harmonic


From The Collaborative International Dictionary of English v.0.48:

Harmonic \Har*mon"ic\ (h[aum]r*m[o^]n"[i^]k), Harmonical
\Har*mon"ic*al\ (-[i^]*kal), a. [L. harmonicus, Gr. "armoniko`s;
   cf. F. harmonique. See Harmony.]
   1. Concordant; musical; consonant; as, harmonic sounds.
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            Harmonic twang! of leather, horn, and brass. --Pope.
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   2. (Mus.) Relating to harmony, -- as melodic relates to
      melody; harmonious; esp., relating to the accessory sounds
      or overtones which accompany the predominant and apparent
      single tone of any string or sonorous body.
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   3. (Math.) Having relations or properties bearing some
      resemblance to those of musical consonances; -- said of
      certain numbers, ratios, proportions, points, lines,
      motions, and the like.
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   Harmonic interval (Mus.), the distance between two notes of
      a chord, or two consonant notes.

   Harmonical mean (Arith. & Alg.), certain relations of
      numbers and quantities, which bear an analogy to musical
      consonances.

   Harmonic motion, the motion of the point A, of the foot of
      the perpendicular PA, when P moves uniformly in the
      circumference of a circle, and PA is drawn perpendicularly
      upon a fixed diameter of the circle. This is simple
      harmonic motion. The combinations, in any way, of two or
      more simple harmonic motions, make other kinds of harmonic
      motion. The motion of the pendulum bob of a clock is
      approximately simple harmonic motion.

   Harmonic proportion. See under Proportion.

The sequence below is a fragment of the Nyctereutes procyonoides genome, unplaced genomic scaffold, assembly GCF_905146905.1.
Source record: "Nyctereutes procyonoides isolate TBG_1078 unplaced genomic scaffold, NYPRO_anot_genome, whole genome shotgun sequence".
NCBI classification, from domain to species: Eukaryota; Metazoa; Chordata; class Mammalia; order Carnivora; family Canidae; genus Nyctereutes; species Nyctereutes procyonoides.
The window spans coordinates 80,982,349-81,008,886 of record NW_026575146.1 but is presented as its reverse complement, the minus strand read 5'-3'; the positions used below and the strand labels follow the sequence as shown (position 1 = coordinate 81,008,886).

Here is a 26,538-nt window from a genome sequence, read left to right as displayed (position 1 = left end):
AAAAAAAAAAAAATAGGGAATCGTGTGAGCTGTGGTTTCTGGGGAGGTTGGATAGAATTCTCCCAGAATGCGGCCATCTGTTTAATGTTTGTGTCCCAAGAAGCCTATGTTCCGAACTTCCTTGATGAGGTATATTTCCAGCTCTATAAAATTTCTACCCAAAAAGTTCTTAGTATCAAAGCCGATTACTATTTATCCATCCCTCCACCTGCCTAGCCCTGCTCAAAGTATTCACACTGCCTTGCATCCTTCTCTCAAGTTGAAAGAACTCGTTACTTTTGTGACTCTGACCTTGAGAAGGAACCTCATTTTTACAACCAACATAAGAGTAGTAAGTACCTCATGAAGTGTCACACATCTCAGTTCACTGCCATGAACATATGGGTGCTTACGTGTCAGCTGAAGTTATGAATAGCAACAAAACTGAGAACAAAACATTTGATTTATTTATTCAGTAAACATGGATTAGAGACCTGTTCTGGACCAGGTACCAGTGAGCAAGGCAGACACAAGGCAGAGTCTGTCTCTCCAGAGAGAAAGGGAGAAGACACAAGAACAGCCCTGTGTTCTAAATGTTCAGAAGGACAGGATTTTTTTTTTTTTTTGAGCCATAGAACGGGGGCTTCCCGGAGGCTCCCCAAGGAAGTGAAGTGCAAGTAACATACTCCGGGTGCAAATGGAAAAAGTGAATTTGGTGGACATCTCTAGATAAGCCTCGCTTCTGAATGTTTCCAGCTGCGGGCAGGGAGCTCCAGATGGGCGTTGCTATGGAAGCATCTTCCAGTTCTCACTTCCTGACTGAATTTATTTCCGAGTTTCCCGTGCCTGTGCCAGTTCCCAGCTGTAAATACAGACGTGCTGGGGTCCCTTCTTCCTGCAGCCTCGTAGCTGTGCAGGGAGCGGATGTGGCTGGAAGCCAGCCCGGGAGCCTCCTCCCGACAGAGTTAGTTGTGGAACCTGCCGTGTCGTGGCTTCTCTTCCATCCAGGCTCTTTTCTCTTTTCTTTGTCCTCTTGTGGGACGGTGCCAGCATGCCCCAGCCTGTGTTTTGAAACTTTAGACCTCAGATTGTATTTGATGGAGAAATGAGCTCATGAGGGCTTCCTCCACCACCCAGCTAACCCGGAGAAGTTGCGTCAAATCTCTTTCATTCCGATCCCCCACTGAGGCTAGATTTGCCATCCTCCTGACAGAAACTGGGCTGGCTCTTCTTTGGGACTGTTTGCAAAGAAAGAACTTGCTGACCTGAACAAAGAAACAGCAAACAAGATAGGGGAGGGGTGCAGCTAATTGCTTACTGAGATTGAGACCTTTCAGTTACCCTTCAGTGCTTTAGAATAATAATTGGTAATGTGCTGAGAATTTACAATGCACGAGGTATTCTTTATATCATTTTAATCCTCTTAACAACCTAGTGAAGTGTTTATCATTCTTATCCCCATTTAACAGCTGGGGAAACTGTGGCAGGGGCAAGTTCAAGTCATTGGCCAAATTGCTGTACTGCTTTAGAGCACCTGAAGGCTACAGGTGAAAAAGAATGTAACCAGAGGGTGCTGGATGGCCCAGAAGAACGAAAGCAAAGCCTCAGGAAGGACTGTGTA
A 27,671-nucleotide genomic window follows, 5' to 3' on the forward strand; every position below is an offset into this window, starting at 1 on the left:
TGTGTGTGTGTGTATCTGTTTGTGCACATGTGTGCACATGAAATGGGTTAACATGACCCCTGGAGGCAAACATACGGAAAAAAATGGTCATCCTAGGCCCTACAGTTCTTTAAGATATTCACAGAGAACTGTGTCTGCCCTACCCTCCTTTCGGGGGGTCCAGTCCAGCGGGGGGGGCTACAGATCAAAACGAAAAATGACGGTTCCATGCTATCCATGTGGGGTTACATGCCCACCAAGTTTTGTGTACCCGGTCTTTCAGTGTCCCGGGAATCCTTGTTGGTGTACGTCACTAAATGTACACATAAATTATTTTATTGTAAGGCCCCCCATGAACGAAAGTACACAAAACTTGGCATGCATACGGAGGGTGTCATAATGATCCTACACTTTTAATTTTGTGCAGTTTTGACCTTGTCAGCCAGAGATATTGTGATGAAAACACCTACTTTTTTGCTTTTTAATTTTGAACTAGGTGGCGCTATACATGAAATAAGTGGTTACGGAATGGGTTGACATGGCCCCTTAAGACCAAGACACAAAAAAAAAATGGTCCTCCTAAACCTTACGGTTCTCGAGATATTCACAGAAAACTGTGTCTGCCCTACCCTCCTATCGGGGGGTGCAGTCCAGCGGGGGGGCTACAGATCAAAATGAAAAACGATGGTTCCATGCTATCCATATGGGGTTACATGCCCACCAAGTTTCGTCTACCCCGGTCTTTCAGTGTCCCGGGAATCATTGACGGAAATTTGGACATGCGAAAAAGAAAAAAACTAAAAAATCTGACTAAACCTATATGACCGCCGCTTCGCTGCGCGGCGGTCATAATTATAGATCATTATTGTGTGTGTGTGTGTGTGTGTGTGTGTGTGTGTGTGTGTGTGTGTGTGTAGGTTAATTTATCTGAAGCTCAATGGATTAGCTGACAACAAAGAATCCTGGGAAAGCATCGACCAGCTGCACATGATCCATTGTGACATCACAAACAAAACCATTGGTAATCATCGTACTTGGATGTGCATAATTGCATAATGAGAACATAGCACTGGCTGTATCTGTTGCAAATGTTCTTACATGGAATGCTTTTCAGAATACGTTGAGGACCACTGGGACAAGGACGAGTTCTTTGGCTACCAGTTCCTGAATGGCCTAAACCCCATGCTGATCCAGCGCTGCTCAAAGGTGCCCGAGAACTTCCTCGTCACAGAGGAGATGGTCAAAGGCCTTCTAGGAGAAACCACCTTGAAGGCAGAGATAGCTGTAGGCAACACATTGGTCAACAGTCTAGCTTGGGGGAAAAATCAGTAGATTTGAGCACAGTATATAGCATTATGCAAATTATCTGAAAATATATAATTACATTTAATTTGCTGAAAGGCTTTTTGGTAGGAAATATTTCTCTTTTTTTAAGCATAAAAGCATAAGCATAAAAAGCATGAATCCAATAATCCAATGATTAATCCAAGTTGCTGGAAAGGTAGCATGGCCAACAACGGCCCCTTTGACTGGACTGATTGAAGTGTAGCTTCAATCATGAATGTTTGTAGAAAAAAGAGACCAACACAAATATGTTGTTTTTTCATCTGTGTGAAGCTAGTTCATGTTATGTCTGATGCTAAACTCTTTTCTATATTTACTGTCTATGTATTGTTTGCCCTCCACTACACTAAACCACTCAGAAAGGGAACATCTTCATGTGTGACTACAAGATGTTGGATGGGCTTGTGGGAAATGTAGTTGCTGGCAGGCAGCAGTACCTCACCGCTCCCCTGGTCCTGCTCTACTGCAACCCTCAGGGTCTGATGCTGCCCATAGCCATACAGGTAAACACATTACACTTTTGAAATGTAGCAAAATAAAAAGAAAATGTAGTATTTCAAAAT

Harmonic series or Harmonic progression. See under
      Progression.

   Spherical harmonic analysis, a mathematical method,
      sometimes referred to as that of Laplace's Coefficients,
      which has for its object the expression of an arbitrary,
      periodic function of two independent variables, in the
      proper form for a large class of physical problems,
      involving arbitrary data, over a spherical surface, and
      the deduction of solutions for every point of space. The
      functions employed in this method are called spherical
      harmonic functions. --Thomson & Tait.

   Harmonic suture (Anat.), an articulation by simple
      apposition of comparatively smooth surfaces or edges, as
      between the two superior maxillary bones in man; -- called
      also harmonia, and harmony.

   Harmonic triad (Mus.), the chord of a note with its third
      and fifth; the common chord.
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From The Collaborative International Dictionary of English v.0.48:

Harmonic \Har*mon"ic\ (h[aum]r*m[o^]n"[i^]k), n. (Mus.)
   A musical note produced by a number of vibrations which is a
   multiple of the number producing some other; an overtone. See
   Harmonics.
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